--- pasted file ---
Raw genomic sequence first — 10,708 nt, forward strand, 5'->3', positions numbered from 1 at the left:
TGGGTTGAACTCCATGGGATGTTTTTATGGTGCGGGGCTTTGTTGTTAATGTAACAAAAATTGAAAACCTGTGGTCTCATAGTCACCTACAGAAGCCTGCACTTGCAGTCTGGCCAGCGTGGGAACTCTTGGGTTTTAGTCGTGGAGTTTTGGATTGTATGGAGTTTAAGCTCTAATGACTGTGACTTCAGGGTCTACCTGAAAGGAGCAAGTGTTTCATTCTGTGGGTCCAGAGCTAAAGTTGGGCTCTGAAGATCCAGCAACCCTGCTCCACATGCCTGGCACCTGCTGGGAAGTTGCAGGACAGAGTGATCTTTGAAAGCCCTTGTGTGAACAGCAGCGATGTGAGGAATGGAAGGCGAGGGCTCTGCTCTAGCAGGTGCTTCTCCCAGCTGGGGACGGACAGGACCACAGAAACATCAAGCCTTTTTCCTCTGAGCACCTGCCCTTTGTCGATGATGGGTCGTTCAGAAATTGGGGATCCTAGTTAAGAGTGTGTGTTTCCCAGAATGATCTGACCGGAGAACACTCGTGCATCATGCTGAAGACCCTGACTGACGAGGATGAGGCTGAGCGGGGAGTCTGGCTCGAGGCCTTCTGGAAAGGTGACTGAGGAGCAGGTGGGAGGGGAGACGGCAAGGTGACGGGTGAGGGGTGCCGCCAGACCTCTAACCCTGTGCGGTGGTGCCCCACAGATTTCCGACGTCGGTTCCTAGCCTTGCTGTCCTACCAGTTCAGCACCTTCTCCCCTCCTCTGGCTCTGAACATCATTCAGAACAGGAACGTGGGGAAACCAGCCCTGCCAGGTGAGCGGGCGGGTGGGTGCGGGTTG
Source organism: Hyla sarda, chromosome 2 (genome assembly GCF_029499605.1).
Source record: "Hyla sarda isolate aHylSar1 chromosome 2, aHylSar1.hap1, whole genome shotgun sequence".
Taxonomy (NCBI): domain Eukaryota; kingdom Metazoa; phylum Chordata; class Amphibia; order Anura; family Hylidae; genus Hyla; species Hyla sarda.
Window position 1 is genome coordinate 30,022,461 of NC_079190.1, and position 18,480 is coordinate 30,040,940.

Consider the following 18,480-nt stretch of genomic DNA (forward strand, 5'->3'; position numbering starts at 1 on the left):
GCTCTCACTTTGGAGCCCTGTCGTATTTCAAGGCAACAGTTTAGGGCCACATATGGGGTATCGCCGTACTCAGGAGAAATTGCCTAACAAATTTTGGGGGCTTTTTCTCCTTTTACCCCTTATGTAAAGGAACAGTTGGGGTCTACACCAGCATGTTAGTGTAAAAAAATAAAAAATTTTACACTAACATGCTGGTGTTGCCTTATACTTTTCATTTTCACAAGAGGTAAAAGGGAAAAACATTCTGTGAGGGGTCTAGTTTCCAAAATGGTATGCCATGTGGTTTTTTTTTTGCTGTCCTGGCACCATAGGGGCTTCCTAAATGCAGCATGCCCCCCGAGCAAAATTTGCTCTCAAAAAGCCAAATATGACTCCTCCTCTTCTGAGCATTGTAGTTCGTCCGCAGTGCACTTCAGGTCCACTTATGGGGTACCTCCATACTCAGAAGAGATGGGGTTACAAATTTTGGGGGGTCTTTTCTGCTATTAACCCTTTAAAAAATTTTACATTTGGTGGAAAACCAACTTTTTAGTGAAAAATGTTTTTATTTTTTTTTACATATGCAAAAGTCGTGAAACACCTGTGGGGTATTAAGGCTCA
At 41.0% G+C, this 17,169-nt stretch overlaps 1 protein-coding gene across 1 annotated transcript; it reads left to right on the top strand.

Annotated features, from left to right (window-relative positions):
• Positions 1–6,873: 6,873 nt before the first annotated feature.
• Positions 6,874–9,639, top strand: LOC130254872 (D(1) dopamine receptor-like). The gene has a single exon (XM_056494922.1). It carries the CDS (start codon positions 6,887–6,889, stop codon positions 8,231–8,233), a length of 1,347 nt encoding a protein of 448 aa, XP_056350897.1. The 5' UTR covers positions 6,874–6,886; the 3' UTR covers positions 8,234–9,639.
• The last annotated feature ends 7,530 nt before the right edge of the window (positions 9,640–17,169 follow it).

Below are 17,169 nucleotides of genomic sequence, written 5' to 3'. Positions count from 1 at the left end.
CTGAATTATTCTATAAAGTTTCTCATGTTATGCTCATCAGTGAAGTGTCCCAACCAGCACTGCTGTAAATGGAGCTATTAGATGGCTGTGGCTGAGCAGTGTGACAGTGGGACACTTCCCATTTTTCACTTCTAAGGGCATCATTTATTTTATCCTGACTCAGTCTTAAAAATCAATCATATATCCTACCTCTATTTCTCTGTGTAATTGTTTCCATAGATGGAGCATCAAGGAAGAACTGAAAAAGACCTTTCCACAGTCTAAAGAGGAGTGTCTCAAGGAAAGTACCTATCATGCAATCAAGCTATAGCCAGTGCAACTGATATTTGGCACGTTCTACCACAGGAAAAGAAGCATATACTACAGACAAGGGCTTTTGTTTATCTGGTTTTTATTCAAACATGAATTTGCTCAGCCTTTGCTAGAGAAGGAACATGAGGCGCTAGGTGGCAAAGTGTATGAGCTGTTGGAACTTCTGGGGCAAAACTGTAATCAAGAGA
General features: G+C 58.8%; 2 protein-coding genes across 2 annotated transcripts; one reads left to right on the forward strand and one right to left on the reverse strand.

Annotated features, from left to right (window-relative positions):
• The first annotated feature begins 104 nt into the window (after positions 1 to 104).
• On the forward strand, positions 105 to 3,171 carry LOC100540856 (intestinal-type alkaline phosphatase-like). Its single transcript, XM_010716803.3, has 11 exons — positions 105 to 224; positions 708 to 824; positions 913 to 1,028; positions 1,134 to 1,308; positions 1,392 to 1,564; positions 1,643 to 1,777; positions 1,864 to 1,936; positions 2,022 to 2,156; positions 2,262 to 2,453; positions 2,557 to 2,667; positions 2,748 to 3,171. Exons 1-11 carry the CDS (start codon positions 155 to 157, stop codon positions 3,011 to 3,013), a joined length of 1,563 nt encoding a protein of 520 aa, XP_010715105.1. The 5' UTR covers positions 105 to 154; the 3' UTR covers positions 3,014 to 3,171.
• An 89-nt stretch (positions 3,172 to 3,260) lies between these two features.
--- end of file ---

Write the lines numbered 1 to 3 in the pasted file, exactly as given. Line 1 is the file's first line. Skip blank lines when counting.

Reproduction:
Raw genomic sequence first — 10,708 nt, forward strand, 5'->3', positions numbered from 1 at the left:
TGGGTTGAACTCCATGGGATGTTTTTATGGTGCGGGGCTTTGTTGTTAATGTAACAAAAATTGAAAACCTGTGGTCTCATAGTCACCTACAGAAGCCTGCACTTGCAGTCTGGCCAGCGTGGGAACTCTTGGGTTTTAGTCGTGGAGTTTTGGATTGTATGGAGTTTAAGCTCTAATGACTGTGACTTCAGGGTCTACCTGAAAGGAGCAAGTGTTTCATTCTGTGGGTCCAGAGCTAAAGTTGGGCTCTGAAGATCCAGCAACCCTGCTCCACATGCCTGGCACCTGCTGGGAAGTTGCAGGACAGAGTGATCTTTGAAAGCCCTTGTGTGAACAGCAGCGATGTGAGGAATGGAAGGCGAGGGCTCTGCTCTAGCAGGTGCTTCTCCCAGCTGGGGACGGACAGGACCACAGAAACATCAAGCCTTTTTCCTCTGAGCACCTGCCCTTTGTCGATGATGGGTCGTTCAGAAATTGGGGATCCTAGTTAAGAGTGTGTGTTTCCCAGAATGATCTGACCGGAGAACACTCGTGCATCATGCTGAAGACCCTGACTGACGAGGATGAGGCTGAGCGGGGAGTCTGGCTCGAGGCCTTCTGGAAAGGTGACTGAGGAGCAGGTGGGAGGGGAGACGGCAAGGTGACGGGTGAGGGGTGCCGCCAGACCTCTAACCCTGTGCGGTGGTGCCCCACAGATTTCCGACGTCGGTTCCTAGCCTTGCTGTCCTACCAGTTCAGCACCTTCTCCCCTCCTCTGGCTCTGAACATCATTCAGAACAGGAACGTGGGGAAACCAGCCCTGCCAGGTGAGCGGGCGGGTGGGTGCGGGTTG
Source organism: Hyla sarda, chromosome 2 (genome assembly GCF_029499605.1).